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Objections mount over port proposal

PUBLISHED: 17:00 09 May 2003 | UPDATED: 13:51 03 March 2010

OBJECT before it is too late was the message today as campaigners claimed people were firmly against a project to build "a monster port" opposite Felixstowe and Shotley.

OBJECT before it is too late was the message today as campaigners claimed people were firmly against a project to build "a monster port" opposite Felixstowe and Shotley.

Campaigners were delighted with the number who turned out for a public meeting into the plans for a multi-million pound container terminal at Bathside Bay at Harwich.

But they say people now need to get objections in writing to council chiefs before May 30.

Cathy Shelbourne of Shotley campaign group Starboard said around 200 people attended the meeting and were "firmly against" development.

"It was very heartening to see people care and have opinions on this very important issue," she said.

People at the meeting – held at Kingsway Hall, Dovercourt – questioned Hutchison Ports' claims that the project would create 772 new jobs.

"People very much doubted that the jobs would be that many or benefit local people – construction jobs often go to people who come into the area to do the work and then leave, and many ports, such as Rotterdam, are today highly automated and require few workers," she said.

Tim Mason, chairman of Starboard, added: "Shotley will be encircled by a ring of steel and concrete. If Bathside Bay is developed the existing noise from Harwich will be exacerbated many, many times.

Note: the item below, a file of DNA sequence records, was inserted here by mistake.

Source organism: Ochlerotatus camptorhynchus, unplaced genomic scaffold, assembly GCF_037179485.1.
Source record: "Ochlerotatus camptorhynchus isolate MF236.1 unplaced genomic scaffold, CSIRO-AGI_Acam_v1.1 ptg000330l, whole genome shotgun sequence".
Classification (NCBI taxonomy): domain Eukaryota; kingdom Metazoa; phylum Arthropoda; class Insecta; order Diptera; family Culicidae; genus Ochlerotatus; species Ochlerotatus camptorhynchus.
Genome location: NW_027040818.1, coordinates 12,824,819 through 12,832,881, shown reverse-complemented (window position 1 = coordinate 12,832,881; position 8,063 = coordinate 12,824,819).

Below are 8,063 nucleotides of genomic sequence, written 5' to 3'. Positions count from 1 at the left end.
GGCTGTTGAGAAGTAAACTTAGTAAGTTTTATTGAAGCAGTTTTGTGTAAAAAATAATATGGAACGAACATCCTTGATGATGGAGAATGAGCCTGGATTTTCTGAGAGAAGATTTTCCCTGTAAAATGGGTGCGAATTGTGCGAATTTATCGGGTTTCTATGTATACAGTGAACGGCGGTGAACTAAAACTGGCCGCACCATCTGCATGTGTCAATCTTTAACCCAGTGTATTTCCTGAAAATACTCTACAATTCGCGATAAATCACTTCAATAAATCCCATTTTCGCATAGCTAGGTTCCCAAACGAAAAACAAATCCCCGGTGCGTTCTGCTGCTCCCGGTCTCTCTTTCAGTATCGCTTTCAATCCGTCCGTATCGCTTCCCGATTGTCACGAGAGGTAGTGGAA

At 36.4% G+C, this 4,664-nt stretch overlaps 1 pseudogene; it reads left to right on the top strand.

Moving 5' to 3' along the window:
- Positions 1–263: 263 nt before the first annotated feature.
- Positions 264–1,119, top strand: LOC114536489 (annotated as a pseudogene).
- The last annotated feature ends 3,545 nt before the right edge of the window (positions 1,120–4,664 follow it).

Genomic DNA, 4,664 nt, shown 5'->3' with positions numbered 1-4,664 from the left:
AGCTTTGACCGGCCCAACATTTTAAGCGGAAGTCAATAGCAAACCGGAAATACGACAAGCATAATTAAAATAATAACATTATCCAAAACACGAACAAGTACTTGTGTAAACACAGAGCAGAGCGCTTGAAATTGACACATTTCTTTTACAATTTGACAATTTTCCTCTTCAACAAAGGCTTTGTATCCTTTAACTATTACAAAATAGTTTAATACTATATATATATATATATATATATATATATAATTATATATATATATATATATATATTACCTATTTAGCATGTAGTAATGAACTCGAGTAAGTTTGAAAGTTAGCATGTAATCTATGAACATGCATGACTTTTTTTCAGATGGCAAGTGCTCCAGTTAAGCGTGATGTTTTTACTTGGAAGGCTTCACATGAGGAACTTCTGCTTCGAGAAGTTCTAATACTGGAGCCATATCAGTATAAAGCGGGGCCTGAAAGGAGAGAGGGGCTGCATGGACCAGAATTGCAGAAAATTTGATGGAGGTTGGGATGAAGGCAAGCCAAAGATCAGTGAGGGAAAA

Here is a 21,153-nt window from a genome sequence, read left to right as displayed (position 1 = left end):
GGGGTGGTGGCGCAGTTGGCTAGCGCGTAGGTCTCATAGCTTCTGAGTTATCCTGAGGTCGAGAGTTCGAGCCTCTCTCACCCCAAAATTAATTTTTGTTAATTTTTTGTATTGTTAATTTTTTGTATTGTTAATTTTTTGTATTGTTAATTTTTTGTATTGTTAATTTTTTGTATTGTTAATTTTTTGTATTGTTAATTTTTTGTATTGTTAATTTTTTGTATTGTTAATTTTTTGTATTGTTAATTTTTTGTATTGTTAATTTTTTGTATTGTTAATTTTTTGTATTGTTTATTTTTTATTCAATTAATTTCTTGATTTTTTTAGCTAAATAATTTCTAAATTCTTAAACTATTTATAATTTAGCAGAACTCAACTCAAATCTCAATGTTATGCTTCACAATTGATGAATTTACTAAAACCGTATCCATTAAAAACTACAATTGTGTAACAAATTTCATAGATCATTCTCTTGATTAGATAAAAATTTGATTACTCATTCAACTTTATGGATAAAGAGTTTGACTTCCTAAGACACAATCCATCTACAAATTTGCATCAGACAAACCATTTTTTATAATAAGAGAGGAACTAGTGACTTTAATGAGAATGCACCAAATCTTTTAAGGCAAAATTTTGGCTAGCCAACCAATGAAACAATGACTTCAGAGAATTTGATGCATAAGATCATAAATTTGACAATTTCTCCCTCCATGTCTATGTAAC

"Our concerns are noise, light and airborne pollution – we suffer from all of this already. We have black deposits in our houses from ships."

Martina Weatherley of Spindrift a Harwich based anti-development group said: "I am opposed to the project because I think it will destroy the quality of life for residents. I think it will affect everybody. I don't think it's a long term viable or sustainable project.

"I think it will cripple Harwich. I think it could destroy tourism and the whole character of the town."

But Paul Davey, corporate affairs manager for Hutchison Ports, said the Bathside Bay terminal would not be automated and a full breakdown of the jobs to be created was in the documents submitted with the planning applications.

The company had a good record of local job creation and 12,000 Suffolk people earned their livelihoods either directly or indirectly from Felixstowe port.

The 250-acre Bathside scheme will make Harwich International Port the second largest container port in the UK – Felixstowe is the biggest – doubling its total quay length to 3,000 metres, and enabling it to handle four deep-sea container vessels simultaneously and around 1.7 million containers a year.

The government will have the final say over the development after a public inquiry later this year.


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